KENOSHA (AP) - A Kentucky man known to police nationwide as the Sweetheart Swindler is stepping up his letter-writing campaign against "concentration camp" conditions in a Texas jail while awaiting sentencing for wooing two women out of about $40,000.
Alfred Barakett, 52, also known as Robert Koch, was arrested in Kenosha last year on allegations that he bilked a Wisconsin woman and an Iowa woman out of thousands of dollars in a romance scheme. After the arrest, he was linked to similar fraud cases in 28 states.
Barakett, of Louisville, Ky., was convicted May 1 in Dallas of bank fraud and faces sentencing July 17. He was accused of stealing $40,000 from two Dallas County women he courted in 1985 and 1990.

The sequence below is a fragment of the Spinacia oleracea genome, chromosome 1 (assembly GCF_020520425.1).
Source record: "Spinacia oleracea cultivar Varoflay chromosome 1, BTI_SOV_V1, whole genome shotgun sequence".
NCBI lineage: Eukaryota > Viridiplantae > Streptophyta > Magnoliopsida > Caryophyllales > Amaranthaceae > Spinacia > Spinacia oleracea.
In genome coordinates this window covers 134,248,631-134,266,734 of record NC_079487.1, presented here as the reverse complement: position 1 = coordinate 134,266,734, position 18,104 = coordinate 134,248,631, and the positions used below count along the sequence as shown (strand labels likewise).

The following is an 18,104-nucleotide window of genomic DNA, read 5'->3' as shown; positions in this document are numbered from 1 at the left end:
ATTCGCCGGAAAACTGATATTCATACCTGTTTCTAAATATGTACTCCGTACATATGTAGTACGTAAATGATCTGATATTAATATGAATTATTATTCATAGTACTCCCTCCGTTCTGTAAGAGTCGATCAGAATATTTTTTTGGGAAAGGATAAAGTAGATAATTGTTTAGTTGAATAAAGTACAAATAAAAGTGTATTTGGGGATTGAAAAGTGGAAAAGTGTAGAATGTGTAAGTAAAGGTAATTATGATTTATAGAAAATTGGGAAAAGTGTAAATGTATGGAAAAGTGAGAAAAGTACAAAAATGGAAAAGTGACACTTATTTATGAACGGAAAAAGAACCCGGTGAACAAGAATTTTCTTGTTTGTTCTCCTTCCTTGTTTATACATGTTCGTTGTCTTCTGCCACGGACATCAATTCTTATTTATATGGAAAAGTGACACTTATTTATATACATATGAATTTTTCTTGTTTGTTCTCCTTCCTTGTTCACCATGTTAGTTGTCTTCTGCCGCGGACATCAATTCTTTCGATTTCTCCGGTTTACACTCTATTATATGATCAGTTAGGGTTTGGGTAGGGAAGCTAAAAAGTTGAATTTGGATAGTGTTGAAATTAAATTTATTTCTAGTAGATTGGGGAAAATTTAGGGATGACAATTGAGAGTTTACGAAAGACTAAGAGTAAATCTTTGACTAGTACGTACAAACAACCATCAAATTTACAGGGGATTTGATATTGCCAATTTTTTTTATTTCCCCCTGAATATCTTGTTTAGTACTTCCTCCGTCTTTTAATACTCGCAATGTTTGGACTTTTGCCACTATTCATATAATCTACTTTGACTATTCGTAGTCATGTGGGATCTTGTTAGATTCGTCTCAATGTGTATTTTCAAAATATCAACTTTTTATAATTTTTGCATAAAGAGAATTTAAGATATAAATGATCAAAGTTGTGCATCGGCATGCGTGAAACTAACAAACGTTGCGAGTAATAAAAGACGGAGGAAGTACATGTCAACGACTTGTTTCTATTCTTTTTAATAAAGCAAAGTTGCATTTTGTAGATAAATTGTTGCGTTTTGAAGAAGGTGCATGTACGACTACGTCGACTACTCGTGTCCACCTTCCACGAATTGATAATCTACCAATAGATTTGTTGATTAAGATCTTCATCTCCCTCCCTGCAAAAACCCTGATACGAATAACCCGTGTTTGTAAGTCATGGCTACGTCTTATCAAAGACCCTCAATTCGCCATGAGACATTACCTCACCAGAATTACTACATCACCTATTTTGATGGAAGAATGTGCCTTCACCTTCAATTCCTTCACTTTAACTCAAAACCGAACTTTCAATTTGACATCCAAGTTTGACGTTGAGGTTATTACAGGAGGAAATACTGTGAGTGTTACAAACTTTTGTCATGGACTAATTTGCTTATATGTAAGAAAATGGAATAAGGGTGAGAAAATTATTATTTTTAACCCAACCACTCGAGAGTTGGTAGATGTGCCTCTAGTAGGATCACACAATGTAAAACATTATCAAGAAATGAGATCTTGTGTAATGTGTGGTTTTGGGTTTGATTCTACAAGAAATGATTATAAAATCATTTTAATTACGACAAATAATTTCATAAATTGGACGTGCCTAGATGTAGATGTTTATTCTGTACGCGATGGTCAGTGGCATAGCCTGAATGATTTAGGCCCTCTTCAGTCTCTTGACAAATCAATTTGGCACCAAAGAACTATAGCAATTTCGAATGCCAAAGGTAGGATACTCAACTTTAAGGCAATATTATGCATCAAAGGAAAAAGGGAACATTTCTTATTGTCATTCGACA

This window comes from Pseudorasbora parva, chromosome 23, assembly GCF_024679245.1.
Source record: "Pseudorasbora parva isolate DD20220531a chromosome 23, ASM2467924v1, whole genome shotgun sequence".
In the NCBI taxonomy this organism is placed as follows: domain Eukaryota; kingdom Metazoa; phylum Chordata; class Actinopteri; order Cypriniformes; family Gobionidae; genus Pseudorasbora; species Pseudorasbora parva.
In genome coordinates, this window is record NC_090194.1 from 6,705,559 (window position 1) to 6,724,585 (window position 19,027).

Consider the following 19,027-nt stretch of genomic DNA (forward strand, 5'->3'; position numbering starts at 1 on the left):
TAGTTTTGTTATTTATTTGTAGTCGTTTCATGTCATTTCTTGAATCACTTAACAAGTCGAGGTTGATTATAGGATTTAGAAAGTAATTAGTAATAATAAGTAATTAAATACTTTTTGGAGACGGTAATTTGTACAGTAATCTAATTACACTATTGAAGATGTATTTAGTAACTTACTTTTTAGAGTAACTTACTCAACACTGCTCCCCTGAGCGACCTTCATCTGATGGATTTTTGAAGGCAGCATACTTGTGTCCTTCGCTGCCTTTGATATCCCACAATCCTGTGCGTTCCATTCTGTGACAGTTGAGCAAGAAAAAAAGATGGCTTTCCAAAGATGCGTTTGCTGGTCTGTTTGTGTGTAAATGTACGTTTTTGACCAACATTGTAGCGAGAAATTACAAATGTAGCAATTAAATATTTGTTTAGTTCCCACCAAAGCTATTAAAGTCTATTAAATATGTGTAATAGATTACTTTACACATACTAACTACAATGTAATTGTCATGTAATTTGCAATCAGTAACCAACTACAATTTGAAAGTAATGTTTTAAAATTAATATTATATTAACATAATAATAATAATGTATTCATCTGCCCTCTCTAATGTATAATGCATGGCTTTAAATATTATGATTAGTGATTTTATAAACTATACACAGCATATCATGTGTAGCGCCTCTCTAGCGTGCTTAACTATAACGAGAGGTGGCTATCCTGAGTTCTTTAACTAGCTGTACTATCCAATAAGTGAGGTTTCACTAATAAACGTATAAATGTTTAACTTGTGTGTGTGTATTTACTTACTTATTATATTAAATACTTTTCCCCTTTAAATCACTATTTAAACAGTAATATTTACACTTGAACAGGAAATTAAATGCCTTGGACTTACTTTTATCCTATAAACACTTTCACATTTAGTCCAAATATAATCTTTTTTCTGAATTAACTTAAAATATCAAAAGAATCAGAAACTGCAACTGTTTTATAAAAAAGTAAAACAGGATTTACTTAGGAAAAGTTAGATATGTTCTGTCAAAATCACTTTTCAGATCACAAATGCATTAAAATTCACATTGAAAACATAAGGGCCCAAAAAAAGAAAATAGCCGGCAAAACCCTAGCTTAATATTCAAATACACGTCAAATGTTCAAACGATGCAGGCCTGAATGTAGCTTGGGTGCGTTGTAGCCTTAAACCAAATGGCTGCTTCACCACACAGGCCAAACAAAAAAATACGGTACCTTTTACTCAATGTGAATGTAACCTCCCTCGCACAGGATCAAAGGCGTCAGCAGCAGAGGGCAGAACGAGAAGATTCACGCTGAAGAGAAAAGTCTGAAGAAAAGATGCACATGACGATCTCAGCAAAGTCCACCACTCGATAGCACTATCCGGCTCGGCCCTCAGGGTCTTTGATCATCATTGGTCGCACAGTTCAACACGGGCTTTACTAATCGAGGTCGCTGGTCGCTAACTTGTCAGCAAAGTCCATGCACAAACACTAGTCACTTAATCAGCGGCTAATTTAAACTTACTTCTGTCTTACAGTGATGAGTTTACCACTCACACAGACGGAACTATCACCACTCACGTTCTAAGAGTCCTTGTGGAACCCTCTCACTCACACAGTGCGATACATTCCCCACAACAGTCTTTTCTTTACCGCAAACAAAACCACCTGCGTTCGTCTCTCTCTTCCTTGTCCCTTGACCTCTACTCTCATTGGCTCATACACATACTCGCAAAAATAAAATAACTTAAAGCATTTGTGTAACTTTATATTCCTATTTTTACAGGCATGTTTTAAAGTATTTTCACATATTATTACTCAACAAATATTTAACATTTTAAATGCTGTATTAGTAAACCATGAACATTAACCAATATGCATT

Since his incarceration in Mansfield, Texas, Barakett has written letters to judges, state authorities and newspapers about unbearable living conditions. He also predicts his conviction will be overturned.
His case in Wisconsin awaits a ruling by the State Supreme Court. In one of his latest handwritten letters from jail, Barakett says cold air gives him sore throats and earaches. The lack of a pillow causes neck pains, he said.
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"No one knows the way I have suffer(ed) here but me," he wrote, asking for transfer to another institution where he could be warmer. "Your honor, was that too much to ask? For me not to freeze no more?"
"Mr. Koch complains a lot," Jim Owen, administrator at Mansfield Law Enforcement Center, said.